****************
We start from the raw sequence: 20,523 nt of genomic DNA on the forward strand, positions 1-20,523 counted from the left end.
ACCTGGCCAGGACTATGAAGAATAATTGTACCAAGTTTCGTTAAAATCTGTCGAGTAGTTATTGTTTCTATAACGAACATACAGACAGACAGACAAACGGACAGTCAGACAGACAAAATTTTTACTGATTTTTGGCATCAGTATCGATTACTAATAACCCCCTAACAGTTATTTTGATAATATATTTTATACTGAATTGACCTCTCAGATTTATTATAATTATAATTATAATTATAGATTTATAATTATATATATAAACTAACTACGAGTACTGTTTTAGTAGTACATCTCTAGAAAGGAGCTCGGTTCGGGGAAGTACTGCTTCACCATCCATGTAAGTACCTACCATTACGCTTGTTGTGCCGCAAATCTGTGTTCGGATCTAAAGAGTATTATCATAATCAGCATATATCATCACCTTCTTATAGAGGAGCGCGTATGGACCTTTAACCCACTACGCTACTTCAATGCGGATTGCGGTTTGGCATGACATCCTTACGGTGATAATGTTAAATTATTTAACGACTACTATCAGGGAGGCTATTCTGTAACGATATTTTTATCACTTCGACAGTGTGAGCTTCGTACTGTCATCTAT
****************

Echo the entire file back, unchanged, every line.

We start from the raw sequence: 20,523 nt of genomic DNA on the forward strand, positions 1-20,523 counted from the left end.
ACCTGGCCAGGACTATGAAGAATAATTGTACCAAGTTTCGTTAAAATCTGTCGAGTAGTTATTGTTTCTATAACGAACATACAGACAGACAGACAAACGGACAGTCAGACAGACAAAATTTTTACTGATTTTTGGCATCAGTATCGATTACTAATAACCCCCTAACAGTTATTTTGATAATATATTTTATACTGAATTGACCTCTCAGATTTATTATAATTATAATTATAATTATAGATTTATAATTATATATATAAACTAACTACGAGTACTGTTTTAGTAGTACATCTCTAGAAAGGAGCTCGGTTCGGGGAAGTACTGCTTCACCATCCATGTAAGTACCTACCATTACGCTTGTTGTGCCGCAAATCTGTGTTCGGATCTAAAGAGTATTATCATAATCAGCATATATCATCACCTTCTTATAGAGGAGCGCGTATGGACCTTTAACCCACTACGCTACTTCAATGCGGATTGCGGTTTGGCATGACATCCTTACGGTGATAATGTTAAATTATTTAACGACTACTATCAGGGAGGCTATTCTGTAACGATATTTTTATCACTTCGACAGTGTGAGCTTCGTACTGTCATCTAT